Tour de Kisumu.

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Then there was Dago thim, a school in Nyahera, Kisumu. Dago Thim is about 1 hour from Kisumu town, so we had to take a Matatu for a 45 min drive then a 15 min ride on a motorbike. In the Matatu I learnt of a thing called “Sambaza”, yes it has another meaning, not the usual Safaricom Sambaza that we know. Now sambaza is a plank of wood that is placed in between seats in the matatu so that instead of sitting three per row, you sit 4 per row, imagine that…

So then we get to Dago Thim, and the reception there was awesome, kind of like the one the PM’s wife got when she come to Oyugis, where we were for a few days, except now instead of the big cars and buffets we had motorbikes and “Soda Kubwa” in the head teacher’s office.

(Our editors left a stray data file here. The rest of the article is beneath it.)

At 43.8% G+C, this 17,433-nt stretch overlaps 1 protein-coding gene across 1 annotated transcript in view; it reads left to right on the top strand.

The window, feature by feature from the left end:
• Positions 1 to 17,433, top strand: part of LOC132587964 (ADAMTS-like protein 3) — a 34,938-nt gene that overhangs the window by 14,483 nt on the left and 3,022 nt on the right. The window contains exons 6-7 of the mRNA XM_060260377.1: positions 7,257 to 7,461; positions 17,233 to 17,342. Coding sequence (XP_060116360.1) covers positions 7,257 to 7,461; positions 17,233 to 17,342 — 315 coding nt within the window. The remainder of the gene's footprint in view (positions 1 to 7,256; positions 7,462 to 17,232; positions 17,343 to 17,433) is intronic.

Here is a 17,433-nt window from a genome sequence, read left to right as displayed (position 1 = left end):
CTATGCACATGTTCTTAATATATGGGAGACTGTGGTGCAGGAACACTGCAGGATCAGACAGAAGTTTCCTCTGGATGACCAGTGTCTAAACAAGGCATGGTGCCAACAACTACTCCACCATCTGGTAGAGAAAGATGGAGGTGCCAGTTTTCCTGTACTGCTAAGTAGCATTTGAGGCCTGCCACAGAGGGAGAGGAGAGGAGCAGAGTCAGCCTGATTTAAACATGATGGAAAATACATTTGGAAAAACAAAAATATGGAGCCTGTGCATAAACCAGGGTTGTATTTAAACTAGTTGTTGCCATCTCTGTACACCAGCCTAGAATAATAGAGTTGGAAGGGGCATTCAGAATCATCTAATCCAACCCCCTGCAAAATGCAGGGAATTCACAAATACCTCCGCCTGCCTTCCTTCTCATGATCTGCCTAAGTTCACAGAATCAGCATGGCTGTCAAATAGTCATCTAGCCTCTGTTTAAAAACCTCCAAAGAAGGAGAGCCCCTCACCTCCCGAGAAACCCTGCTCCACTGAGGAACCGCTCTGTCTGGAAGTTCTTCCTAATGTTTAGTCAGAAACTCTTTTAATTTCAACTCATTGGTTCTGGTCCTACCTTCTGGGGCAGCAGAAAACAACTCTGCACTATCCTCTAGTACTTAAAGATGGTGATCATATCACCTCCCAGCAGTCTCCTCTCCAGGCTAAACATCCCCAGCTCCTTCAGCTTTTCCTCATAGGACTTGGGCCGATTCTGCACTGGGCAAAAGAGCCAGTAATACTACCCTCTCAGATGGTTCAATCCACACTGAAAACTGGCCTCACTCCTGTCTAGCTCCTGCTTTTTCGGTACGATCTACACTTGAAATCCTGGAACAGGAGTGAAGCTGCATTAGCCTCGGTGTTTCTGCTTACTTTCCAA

Then we got to class and like every other class we go into, all the student went “Gooooooood mooorning our visitors” as they stood up to greet us. This was a routine in all the schools we went to which felt nice I have to admit. Then we got on with our demos.

We got surprised, disappointed, welcomed, got stuck in the mud severely, fell off motorbikes only to get up in the morning and do it all again. It was not easy but it was definitely worth the struggle. All the 27 schools we managed to go to in two weeks were special in their own way; Dago Thim was no exception. We had some good times and some not so good times, but what’s life without such.

Chris Asego.

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